According to the Centers for Disease Control and Prevention (CDC), older patients and patients with severe chronic medical conditions such as heart disease, lung disease, and diabetes are most vulnerable to developing serious illness if infected by COVID-19.[2] Non-White racial and ethnic populations are known to be disproportionately impacted by these chronic conditions.[3] For patients without health insurance, the out-of-pocket cost for screening suspected cases of COVID-19 is, at minimum, $1,331 per person.[4] This value does not include the cost of COVID-19 diagnostic testing, isolation for suspected cases, loss of income during isolation, medically-necessary hospitalizations for presumptive cases, management of exacerbated comorbidities and complications from infection, or preventative vaccination if one becomes available. Since there are currently no uniform coverage requirements set by the US government, many health insurance payers and plans are opting to only voluntarily cover copays for COVID-19 testing and telemedicine appointments, but not treatment for those who test positive.[5] Low-income, uninsured, underinsured, and immigrant patients, populations which are also disproportionately non-White, are most vulnerable to the high out-of-pocket costs for COVID-19 testing.[6] Fear of lost income during quarantine or the cost of testing and treatment, compounded with fear of repercussions as a result of immigration status, is deterring patients from seeking medical care despite experiencing symptoms suspicious of COVID-19 (i.e., fever, cough, shortness of breath, etc.). This is an additional source of anxiety and mental illness exacerbation for many. Thus, patients marginalized by race/ethnicity, income status, and/or immigration status will precipitously be burdened by the healthcare requirements and resulting financial consequences of the current COVID-19 pandemic if the US government and healthcare system does not take immediate action to protect them. The cost of this testing is further complicated by the fact that only 40% of Americans have the ability to pay an unexpected $1,000 expense such as an emergency room visit or car repairs from their savings.[7]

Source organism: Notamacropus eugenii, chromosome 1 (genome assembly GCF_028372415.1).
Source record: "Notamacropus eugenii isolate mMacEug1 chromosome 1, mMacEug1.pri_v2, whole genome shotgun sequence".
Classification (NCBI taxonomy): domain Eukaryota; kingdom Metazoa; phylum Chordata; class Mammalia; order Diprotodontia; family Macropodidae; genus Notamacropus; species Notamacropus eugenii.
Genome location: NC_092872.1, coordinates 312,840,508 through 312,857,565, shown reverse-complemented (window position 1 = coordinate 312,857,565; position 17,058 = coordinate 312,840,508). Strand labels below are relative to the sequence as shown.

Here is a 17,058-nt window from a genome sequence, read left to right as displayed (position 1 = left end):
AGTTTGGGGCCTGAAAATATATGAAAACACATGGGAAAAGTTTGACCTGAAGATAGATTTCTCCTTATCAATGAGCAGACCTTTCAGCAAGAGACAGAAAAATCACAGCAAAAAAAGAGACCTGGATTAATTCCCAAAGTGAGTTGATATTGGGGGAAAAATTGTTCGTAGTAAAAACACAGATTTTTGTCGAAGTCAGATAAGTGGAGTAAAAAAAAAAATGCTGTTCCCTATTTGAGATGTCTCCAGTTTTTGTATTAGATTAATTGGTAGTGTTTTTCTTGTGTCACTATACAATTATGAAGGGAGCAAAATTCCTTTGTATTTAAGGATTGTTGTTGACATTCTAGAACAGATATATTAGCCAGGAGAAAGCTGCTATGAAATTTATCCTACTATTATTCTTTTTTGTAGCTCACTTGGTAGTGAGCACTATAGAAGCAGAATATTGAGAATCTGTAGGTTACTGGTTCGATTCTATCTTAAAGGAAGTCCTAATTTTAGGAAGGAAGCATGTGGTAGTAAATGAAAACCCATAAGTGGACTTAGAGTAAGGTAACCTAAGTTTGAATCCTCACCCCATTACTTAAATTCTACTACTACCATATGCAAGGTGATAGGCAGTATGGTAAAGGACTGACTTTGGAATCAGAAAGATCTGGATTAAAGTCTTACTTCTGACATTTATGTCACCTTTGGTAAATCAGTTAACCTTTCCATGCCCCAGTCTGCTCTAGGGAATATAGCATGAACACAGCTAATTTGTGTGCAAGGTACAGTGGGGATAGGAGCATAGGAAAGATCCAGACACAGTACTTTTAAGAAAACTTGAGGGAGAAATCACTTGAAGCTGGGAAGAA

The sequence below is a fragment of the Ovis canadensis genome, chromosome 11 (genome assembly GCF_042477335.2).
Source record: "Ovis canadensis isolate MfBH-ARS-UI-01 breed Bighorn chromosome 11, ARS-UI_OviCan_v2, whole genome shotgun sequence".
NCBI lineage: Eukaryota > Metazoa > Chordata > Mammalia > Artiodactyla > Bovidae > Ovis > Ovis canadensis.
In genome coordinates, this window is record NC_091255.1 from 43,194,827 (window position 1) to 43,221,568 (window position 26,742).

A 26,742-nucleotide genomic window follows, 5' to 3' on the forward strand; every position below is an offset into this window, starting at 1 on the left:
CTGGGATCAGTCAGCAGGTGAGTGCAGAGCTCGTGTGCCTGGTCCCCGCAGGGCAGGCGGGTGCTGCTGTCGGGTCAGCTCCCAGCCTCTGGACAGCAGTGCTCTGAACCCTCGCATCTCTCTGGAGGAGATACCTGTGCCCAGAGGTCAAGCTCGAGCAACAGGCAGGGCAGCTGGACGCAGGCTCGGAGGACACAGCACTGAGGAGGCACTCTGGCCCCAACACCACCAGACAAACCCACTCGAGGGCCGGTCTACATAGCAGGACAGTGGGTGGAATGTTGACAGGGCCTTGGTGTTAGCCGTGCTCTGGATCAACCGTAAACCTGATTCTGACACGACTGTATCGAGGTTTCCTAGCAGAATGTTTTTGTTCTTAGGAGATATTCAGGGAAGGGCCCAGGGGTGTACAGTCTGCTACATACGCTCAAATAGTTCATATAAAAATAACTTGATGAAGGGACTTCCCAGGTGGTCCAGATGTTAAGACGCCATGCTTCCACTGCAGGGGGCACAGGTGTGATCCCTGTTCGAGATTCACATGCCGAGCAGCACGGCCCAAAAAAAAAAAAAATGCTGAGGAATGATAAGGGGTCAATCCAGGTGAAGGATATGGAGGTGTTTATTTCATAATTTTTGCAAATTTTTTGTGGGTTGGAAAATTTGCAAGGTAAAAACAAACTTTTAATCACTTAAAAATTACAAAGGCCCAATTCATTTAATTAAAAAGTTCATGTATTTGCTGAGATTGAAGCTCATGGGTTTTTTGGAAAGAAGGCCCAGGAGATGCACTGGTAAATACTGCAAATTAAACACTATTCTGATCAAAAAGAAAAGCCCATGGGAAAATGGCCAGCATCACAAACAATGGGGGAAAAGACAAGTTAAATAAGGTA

As future health professionals, we have a duty to advocate for equitable protection and care for our most vulnerable patients, particularly in this time of crisis. Each minute of delay in taking action is not worth the lives lost to this pandemic that could have been prevented. The SNMA firmly supports the following recommendations to counteract the impending burden that will disproportionately impact the populations we serve:

  • Full coverage for preventative services, testing, quarantine, treatment, recovery, and complications arising from COVID-19 or suspected infection regardless of documentation or health insurance status.
  • Increase funding for and expansion of Medicaid to help strengthen individual states’ capacities to respond to COVID-19.
  • Suspend the operation of the “public charge” rule for the duration of the crisis and ensure that no medical services utilized during the crisis apply to any reinstated rule.
  • Expedite review of proposed federal bills aimed at addressing the COVID-19 pandemic, such as the No Cost for COVID-19 Testing Act introduced by Congresswoman Kim Schrier, MD (WA-08).


For more information on these recommendations and others, please see the March 12, 2020 Health Affairs publication titled, “Health Care Priorities For A COVID-19 Stimulus Bill: Recommendations To The Administration, Congress, And Other Federal, State And Local Leaders From Public Health, Medical, Policy And Legal Experts.”[8]



The Student National Medical Association (SNMA)



  1. World Health Organization (WHO). Coronavirus Disease (COVID-2019) Situation Report-53.; 2020. Accessed March 13, 2020.
  2. Centers for Disease Control and Prevention (CDC). People at Risk for Serious Illness from COVID-19. Published 2020. Accessed March 13, 2020.
  3. Weinstein JN, Geller A, Negussie Y, Baciu A. Communities in Action: Pathways to Health Equity. National Academies Press; 2017. doi:10.17226/24624
  4. Kelly C. Rep. Katie Porter gets CDC chief to agree to pay for coronavirus testing - CNNPolitics. CNN. . Published 2020. Accessed March 13, 2020.
  5. America's Health Insurance Plans (AHIP). Health Insurance Providers Respond to Coronavirus (COVID-19). Accessed March 13, 2020.